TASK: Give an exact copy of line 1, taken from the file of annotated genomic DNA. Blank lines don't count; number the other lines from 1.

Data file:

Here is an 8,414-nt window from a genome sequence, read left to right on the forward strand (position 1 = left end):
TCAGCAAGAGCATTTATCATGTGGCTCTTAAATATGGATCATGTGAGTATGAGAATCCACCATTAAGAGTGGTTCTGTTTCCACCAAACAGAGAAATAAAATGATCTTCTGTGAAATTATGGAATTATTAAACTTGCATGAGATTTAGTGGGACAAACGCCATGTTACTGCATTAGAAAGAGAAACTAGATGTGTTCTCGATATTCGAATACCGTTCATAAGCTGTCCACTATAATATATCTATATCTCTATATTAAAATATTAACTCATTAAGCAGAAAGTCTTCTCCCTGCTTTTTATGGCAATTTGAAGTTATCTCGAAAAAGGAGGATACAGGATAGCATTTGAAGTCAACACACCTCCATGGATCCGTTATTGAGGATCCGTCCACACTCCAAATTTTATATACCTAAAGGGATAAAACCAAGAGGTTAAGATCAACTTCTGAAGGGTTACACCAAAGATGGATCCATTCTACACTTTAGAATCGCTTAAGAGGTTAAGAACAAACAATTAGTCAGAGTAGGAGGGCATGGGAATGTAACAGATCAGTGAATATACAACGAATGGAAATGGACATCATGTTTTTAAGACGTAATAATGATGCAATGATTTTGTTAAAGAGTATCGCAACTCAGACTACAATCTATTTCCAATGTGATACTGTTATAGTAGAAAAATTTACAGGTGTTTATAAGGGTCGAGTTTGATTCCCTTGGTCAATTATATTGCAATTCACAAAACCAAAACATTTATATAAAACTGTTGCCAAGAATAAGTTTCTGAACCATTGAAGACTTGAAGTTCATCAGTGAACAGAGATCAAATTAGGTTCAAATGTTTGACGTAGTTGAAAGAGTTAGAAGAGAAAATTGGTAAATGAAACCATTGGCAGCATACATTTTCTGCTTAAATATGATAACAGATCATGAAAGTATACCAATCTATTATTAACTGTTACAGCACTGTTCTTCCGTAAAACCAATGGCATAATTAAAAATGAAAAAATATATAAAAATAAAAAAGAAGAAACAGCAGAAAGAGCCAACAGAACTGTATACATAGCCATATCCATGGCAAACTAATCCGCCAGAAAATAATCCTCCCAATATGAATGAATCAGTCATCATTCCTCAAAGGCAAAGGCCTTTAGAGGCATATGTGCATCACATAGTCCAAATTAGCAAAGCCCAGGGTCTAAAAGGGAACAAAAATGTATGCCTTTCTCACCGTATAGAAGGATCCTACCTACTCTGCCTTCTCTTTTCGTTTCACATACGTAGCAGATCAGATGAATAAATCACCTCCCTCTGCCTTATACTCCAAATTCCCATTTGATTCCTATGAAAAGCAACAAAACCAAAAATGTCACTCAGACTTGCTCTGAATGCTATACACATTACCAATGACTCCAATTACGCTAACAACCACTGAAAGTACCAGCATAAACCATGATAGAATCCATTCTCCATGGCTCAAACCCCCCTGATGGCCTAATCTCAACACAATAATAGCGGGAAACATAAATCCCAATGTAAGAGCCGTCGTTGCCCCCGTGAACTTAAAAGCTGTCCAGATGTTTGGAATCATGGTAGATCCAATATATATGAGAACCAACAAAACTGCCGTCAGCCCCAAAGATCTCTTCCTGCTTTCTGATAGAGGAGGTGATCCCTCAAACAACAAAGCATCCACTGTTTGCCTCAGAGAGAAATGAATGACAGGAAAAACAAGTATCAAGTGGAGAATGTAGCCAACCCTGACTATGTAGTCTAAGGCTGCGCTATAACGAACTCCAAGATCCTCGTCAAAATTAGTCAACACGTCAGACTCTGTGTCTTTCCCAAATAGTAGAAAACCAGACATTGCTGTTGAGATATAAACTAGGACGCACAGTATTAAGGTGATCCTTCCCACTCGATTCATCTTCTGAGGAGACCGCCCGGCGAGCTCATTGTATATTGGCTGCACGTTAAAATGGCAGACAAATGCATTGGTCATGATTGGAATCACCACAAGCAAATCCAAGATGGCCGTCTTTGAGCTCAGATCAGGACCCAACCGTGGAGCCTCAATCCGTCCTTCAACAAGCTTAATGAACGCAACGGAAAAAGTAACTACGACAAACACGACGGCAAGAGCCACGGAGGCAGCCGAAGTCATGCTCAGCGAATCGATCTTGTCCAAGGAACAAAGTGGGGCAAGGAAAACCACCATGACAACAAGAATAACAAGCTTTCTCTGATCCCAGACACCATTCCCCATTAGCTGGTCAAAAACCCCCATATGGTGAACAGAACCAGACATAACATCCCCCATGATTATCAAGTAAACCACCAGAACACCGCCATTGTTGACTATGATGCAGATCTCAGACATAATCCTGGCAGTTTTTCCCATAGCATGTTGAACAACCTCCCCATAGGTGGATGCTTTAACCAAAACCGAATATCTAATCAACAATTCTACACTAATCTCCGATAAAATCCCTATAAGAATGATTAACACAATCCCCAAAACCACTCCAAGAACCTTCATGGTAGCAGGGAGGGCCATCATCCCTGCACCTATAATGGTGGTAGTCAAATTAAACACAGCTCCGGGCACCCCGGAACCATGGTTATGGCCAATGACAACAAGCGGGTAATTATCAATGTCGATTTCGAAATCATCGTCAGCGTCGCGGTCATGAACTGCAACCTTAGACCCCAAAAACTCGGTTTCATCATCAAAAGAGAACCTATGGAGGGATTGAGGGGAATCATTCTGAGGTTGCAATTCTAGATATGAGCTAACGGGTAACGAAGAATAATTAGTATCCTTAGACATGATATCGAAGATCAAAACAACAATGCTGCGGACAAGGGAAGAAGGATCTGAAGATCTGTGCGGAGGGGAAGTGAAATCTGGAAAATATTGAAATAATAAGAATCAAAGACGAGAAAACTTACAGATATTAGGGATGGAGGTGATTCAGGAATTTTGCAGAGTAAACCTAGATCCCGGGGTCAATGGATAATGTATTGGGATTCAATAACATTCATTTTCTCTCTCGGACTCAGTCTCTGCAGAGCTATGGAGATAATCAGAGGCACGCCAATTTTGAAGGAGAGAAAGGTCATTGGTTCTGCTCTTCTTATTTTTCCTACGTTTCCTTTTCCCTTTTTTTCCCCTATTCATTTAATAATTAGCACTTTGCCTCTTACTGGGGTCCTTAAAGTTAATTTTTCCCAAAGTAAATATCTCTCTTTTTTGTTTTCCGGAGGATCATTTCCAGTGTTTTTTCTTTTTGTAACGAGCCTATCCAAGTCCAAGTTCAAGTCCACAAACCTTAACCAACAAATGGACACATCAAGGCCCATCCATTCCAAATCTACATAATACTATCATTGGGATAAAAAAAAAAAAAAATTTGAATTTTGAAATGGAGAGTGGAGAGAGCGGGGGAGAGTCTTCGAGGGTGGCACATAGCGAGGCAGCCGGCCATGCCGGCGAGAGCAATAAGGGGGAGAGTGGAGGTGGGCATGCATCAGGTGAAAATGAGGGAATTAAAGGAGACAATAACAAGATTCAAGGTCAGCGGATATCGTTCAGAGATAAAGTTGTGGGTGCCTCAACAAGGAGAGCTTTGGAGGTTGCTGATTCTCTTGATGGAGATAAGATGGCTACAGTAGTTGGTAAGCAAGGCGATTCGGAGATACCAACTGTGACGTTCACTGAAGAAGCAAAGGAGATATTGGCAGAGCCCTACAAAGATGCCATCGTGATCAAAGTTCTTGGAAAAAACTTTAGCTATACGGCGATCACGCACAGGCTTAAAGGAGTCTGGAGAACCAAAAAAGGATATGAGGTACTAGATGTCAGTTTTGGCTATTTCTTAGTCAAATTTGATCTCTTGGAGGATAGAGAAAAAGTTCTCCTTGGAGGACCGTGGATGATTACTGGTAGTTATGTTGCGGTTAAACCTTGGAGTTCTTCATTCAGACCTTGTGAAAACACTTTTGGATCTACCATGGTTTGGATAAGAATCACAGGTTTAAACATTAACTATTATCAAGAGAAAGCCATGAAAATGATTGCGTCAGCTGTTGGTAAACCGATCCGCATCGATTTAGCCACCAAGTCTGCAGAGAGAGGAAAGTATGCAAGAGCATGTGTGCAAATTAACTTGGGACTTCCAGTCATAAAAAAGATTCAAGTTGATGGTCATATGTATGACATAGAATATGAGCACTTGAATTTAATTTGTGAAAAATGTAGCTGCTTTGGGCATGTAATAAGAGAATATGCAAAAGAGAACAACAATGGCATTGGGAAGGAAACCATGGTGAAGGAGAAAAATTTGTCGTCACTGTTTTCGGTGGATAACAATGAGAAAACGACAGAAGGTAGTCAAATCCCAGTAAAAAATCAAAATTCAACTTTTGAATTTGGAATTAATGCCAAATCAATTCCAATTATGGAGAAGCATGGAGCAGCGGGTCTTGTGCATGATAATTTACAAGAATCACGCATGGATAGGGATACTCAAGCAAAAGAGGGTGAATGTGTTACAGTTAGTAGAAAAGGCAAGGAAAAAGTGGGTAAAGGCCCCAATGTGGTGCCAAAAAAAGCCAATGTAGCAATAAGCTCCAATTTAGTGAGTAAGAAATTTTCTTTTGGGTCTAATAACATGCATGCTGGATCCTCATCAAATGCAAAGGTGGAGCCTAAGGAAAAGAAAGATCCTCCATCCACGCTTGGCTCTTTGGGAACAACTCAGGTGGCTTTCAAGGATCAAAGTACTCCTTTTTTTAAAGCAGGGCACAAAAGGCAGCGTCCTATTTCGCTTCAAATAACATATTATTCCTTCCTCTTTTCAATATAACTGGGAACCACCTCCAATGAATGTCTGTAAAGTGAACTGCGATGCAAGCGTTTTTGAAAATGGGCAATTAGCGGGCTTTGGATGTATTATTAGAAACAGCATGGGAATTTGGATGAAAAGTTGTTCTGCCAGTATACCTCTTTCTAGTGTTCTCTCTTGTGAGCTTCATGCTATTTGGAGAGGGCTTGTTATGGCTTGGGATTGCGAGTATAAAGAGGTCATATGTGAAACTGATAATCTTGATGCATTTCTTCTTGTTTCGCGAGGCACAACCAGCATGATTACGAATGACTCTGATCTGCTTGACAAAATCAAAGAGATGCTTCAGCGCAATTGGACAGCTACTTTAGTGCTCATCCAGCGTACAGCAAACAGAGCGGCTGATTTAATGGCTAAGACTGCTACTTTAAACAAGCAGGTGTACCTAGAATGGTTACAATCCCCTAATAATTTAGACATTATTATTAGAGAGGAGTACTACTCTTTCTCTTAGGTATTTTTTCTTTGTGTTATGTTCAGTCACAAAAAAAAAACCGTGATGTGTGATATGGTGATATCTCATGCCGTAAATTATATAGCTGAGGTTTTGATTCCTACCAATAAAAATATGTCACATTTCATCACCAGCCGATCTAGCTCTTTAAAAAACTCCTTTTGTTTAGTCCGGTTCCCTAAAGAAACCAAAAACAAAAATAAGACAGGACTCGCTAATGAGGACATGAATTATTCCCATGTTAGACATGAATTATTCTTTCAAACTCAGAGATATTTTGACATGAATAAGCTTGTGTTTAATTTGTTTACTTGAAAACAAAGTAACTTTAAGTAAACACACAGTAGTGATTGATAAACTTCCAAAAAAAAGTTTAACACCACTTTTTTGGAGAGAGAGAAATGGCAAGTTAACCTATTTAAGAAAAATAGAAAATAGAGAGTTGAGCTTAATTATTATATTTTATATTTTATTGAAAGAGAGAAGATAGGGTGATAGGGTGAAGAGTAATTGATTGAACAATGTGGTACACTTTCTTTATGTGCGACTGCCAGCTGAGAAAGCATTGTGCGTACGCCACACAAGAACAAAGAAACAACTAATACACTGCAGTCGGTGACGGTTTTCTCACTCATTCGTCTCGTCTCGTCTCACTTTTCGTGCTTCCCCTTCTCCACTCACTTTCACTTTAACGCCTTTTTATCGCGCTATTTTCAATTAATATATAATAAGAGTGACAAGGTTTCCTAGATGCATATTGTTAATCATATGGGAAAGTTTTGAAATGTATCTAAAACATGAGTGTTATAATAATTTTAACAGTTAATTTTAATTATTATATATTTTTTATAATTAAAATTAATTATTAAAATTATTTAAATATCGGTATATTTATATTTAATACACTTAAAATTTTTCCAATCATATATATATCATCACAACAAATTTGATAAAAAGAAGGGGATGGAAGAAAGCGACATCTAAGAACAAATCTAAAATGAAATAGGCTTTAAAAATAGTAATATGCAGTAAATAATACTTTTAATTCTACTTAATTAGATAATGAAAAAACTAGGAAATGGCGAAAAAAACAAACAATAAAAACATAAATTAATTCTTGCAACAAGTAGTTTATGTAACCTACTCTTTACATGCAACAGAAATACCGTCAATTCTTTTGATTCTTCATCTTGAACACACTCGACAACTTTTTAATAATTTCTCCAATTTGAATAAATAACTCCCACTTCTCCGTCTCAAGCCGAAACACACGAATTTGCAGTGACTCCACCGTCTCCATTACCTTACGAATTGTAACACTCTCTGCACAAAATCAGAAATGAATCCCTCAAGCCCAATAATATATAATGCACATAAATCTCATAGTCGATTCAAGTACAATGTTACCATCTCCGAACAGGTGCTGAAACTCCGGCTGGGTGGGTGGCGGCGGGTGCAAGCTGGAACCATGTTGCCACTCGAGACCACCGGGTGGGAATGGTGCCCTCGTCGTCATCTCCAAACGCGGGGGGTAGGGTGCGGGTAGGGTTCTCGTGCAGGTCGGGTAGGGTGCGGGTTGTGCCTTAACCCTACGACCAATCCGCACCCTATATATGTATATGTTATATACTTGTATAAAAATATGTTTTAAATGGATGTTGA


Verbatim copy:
Here is an 8,414-nt window from a genome sequence, read left to right on the forward strand (position 1 = left end):